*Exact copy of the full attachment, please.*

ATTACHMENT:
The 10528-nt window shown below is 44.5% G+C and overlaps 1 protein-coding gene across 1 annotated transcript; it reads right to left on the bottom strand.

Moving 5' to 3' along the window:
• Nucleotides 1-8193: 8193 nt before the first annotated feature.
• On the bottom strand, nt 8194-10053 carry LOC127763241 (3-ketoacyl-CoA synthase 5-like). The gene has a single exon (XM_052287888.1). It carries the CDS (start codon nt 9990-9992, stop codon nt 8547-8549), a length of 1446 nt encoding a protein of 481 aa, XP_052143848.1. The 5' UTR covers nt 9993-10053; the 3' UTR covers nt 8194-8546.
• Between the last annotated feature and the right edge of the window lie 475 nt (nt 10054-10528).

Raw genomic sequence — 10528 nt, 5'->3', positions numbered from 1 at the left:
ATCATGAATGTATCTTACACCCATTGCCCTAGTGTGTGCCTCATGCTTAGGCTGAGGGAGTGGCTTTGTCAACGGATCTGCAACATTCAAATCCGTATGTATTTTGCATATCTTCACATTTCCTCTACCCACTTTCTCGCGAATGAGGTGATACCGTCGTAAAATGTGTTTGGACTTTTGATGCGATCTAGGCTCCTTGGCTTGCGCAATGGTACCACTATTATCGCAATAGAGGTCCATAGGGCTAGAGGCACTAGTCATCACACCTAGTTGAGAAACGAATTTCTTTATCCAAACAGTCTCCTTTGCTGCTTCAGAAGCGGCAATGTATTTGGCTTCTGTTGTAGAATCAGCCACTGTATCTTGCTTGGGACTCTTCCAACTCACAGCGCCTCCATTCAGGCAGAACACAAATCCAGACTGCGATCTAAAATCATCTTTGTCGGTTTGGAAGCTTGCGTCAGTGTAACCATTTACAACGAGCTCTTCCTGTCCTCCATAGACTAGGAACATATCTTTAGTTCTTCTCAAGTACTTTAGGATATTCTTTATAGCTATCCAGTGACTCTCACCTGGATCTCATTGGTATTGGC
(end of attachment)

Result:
The 10528-nt window shown below is 44.5% G+C and overlaps 1 protein-coding gene across 1 annotated transcript; it reads right to left on the bottom strand.

Moving 5' to 3' along the window:
• Nucleotides 1-8193: 8193 nt before the first annotated feature.
• On the bottom strand, nt 8194-10053 carry LOC127763241 (3-ketoacyl-CoA synthase 5-like). The gene has a single exon (XM_052287888.1). It carries the CDS (start codon nt 9990-9992, stop codon nt 8547-8549), a length of 1446 nt encoding a protein of 481 aa, XP_052143848.1. The 5' UTR covers nt 9993-10053; the 3' UTR covers nt 8194-8546.
• Between the last annotated feature and the right edge of the window lie 475 nt (nt 10054-10528).

Raw genomic sequence — 10528 nt, 5'->3', positions numbered from 1 at the left:
ATCATGAATGTATCTTACACCCATTGCCCTAGTGTGTGCCTCATGCTTAGGCTGAGGGAGTGGCTTTGTCAACGGATCTGCAACATTCAAATCCGTATGTATTTTGCATATCTTCACATTTCCTCTACCCACTTTCTCGCGAATGAGGTGATACCGTCGTAAAATGTGTTTGGACTTTTGATGCGATCTAGGCTCCTTGGCTTGCGCAATGGTACCACTATTATCGCAATAGAGGTCCATAGGGCTAGAGGCACTAGTCATCACACCTAGTTGAGAAACGAATTTCTTTATCCAAACAGTCTCCTTTGCTGCTTCAGAAGCGGCAATGTATTTGGCTTCTGTTGTAGAATCAGCCACTGTATCTTGCTTGGGACTCTTCCAACTCACAGCGCCTCCATTCAGGCAGAACACAAATCCAGACTGCGATCTAAAATCATCTTTGTCGGTTTGGAAGCTTGCGTCAGTGTAACCATTTACAACGAGCTCTTCCTGTCCTCCATAGACTAGGAACATATCTTTAGTTCTTCTCAAGTACTTTAGGATATTCTTTATAGCTATCCAGTGACTCTCACCTGGATCTCATTGGTATTGGC